The Treaty Settlement Process
There are four key stages in a Treaty settlement.
The claimant group chooses people to represent them in negotiations. This involves:
- Mandating process – the claimants vote on the entity that will represent them in negotiations (COMPLETE)
- Signing the Deed of Mandate – the Crown must recognise the mandate before negotiations begin (COMPLETE)
- Choosing negotiators – the mandated group decides which individuals will lead its negotiations (COMPLETE)
- Signing Terms of Negotiation – between the Crown and the mandated representatives (COMPLETE)
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The representatives and the Crown negotiate the settlement. This involves key milestones along the way:
- Signing an Agreement in Principle (AIP) – the framework for the settlement
- Ratification process – voting on the Post-Settlement Governance Entity (PSGE)
- Initialling a Deed of Settlement (iDOS) – the draft content of the settlement
- Ratification process – voting on the proposed Deed of Settlement.
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If ‘sufficient support’ is received, the settlement goes through the law-making process. The process is:
- The settlement is introduced to Parliament as a Bill.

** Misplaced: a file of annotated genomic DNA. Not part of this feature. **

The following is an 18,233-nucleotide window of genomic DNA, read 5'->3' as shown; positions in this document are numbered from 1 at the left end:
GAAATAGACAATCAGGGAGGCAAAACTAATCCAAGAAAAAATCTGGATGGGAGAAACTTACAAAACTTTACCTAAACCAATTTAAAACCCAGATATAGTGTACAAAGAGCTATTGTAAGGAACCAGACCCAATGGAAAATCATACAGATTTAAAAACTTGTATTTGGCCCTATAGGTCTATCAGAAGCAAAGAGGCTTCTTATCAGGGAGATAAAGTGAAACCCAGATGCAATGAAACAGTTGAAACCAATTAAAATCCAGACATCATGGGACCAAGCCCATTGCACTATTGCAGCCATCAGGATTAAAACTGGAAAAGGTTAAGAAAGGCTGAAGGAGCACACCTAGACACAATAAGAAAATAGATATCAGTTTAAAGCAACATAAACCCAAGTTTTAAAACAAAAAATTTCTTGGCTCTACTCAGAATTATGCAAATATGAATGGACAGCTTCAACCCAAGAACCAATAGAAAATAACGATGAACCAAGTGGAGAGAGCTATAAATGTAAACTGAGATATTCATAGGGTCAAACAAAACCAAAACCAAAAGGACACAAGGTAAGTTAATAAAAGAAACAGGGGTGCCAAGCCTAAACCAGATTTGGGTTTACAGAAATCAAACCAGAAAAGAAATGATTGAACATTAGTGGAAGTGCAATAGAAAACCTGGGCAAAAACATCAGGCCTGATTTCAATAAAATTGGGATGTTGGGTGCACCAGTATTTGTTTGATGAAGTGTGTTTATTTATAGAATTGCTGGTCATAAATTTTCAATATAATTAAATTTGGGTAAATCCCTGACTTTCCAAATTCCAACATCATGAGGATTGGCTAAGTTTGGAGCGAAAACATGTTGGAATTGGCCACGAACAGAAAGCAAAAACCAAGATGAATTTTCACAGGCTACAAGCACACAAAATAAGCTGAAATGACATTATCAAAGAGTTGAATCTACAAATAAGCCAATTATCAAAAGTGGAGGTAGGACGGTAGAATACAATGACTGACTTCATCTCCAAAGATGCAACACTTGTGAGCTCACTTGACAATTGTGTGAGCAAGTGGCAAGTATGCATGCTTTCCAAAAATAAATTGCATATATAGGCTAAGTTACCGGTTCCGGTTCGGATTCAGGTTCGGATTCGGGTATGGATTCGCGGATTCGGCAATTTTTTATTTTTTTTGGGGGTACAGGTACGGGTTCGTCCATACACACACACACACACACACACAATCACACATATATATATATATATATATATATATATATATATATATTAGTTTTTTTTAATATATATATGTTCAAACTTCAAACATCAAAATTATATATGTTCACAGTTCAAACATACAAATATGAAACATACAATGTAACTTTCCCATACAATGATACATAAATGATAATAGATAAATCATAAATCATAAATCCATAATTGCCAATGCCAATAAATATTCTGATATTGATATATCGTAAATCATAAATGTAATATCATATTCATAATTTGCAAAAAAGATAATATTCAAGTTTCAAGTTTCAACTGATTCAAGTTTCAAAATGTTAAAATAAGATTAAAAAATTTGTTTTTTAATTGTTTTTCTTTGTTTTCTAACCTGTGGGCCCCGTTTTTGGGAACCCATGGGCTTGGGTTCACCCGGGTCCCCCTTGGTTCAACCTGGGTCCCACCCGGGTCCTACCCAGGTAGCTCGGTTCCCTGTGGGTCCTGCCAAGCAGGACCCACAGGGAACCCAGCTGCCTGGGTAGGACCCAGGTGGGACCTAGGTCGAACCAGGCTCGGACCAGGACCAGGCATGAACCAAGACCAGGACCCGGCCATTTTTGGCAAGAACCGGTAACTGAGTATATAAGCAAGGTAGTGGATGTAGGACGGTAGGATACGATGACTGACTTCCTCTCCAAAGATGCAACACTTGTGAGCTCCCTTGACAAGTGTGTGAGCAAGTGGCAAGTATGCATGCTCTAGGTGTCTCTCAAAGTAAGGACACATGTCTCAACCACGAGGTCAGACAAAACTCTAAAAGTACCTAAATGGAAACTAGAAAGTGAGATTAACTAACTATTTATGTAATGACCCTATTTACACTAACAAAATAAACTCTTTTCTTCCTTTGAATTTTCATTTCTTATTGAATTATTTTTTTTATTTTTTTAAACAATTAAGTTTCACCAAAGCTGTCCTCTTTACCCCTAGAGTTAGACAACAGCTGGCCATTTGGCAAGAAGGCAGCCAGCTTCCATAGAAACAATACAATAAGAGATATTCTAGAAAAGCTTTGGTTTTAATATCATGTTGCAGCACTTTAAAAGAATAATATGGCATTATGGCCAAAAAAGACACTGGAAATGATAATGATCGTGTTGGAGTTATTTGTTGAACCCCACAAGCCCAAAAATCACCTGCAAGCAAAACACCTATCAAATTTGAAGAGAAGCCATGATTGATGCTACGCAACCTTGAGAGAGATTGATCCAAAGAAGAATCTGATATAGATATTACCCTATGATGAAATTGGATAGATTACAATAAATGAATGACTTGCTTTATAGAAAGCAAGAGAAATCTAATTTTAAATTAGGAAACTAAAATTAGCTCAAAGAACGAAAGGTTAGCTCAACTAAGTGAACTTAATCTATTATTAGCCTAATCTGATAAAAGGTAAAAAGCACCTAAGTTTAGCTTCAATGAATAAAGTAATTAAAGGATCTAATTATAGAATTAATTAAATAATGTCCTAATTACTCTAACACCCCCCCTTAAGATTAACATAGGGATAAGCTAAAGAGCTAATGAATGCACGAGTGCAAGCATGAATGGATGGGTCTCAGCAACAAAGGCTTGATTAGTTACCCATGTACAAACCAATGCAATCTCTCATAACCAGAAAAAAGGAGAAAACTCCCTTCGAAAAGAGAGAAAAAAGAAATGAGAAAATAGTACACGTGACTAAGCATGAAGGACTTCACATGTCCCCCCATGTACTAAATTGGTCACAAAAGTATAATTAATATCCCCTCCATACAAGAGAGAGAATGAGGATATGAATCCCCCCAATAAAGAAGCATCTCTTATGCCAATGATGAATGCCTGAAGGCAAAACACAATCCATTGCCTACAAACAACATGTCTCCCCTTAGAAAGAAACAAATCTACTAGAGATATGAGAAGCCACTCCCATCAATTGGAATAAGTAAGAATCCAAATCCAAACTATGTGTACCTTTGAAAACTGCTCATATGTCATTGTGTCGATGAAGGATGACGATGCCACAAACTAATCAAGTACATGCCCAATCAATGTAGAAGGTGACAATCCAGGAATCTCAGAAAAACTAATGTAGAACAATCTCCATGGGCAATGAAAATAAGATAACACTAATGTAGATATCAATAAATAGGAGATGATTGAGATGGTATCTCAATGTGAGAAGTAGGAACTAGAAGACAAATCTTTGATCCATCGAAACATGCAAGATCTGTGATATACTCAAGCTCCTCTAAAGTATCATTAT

- The Bill goes to the Māori Affairs Select Committee and is open for public submissions
- The Bill goes through the Second and Third Readings in Parliament, and receives the Royal Assent, becoming law (the Settlement Act)
- The claimant group receives a letter confirming that the settlement has been made law and is complete
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The Crown and the claimant group work together to make sure everything agreed in the Deed of Settlement happens.
- Final steps in the set-up of the Post-Settlement Governance Entity (PSGE) and Trust Deed, and the election of trustees (usually while the legislation stage is underway)
- The redress package is transferred to the PSGE within an agreed amount of time, usually 40 working days after the settlement becomes law
- All other arrangements detailed in the agreement are implemented